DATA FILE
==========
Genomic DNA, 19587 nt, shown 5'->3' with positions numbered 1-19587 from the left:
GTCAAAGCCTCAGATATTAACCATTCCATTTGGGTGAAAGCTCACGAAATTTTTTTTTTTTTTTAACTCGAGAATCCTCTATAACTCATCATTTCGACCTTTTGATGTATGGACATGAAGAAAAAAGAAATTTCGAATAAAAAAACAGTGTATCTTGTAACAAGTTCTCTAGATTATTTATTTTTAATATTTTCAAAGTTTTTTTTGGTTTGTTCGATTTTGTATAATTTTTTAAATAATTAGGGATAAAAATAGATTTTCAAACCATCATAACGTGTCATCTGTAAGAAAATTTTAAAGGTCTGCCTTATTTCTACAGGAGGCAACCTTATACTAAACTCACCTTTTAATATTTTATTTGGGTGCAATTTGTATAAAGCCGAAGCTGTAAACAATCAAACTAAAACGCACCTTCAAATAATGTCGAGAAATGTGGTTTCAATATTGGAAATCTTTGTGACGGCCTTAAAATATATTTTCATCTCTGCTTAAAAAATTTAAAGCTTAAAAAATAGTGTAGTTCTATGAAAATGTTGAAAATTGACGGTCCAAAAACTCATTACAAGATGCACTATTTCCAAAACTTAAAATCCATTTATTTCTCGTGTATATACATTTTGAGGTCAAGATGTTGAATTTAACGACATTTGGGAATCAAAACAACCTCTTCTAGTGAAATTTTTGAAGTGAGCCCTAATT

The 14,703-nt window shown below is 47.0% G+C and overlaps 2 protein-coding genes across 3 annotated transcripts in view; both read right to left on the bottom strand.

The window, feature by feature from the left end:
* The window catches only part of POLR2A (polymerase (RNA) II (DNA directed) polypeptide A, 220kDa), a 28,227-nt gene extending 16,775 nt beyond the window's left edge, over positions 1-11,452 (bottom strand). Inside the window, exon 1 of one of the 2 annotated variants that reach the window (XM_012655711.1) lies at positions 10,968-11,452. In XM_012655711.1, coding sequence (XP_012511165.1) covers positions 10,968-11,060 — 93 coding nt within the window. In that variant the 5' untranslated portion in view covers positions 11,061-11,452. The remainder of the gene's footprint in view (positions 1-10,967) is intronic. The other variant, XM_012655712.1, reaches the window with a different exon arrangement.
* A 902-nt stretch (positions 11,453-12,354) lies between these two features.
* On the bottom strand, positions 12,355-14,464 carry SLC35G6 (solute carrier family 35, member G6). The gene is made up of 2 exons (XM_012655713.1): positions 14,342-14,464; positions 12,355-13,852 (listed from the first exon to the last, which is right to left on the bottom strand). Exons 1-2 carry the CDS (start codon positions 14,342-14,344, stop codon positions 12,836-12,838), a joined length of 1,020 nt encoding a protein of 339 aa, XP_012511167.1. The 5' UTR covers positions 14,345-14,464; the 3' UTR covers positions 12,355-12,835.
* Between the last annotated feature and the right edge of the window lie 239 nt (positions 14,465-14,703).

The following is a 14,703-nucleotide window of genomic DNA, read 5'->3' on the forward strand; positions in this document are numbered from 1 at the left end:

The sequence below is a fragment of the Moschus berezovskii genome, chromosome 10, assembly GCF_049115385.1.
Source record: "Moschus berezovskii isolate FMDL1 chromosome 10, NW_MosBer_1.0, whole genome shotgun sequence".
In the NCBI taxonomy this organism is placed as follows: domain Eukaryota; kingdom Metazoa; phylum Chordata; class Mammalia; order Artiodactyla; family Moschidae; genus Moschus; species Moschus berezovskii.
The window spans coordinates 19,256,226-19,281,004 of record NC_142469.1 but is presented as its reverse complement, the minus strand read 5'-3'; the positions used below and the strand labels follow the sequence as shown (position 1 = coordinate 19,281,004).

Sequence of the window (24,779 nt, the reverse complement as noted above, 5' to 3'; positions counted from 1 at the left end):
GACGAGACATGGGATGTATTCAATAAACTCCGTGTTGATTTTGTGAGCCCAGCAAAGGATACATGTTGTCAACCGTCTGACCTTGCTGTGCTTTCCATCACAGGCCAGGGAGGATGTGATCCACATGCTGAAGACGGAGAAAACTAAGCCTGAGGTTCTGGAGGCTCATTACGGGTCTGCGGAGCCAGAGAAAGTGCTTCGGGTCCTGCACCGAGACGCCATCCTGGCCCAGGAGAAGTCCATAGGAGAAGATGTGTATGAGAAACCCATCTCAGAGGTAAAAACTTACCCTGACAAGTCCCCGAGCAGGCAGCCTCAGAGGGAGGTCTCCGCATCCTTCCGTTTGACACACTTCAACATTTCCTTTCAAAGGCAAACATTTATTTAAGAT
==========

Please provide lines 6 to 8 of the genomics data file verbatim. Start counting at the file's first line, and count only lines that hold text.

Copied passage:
* A 902-nt stretch (positions 11,453-12,354) lies between these two features.
* On the bottom strand, positions 12,355-14,464 carry SLC35G6 (solute carrier family 35, member G6). The gene is made up of 2 exons (XM_012655713.1): positions 14,342-14,464; positions 12,355-13,852 (listed from the first exon to the last, which is right to left on the bottom strand). Exons 1-2 carry the CDS (start codon positions 14,342-14,344, stop codon positions 12,836-12,838), a joined length of 1,020 nt encoding a protein of 339 aa, XP_012511167.1. The 5' UTR covers positions 14,345-14,464; the 3' UTR covers positions 12,355-12,835.
* Between the last annotated feature and the right edge of the window lie 239 nt (positions 14,465-14,703).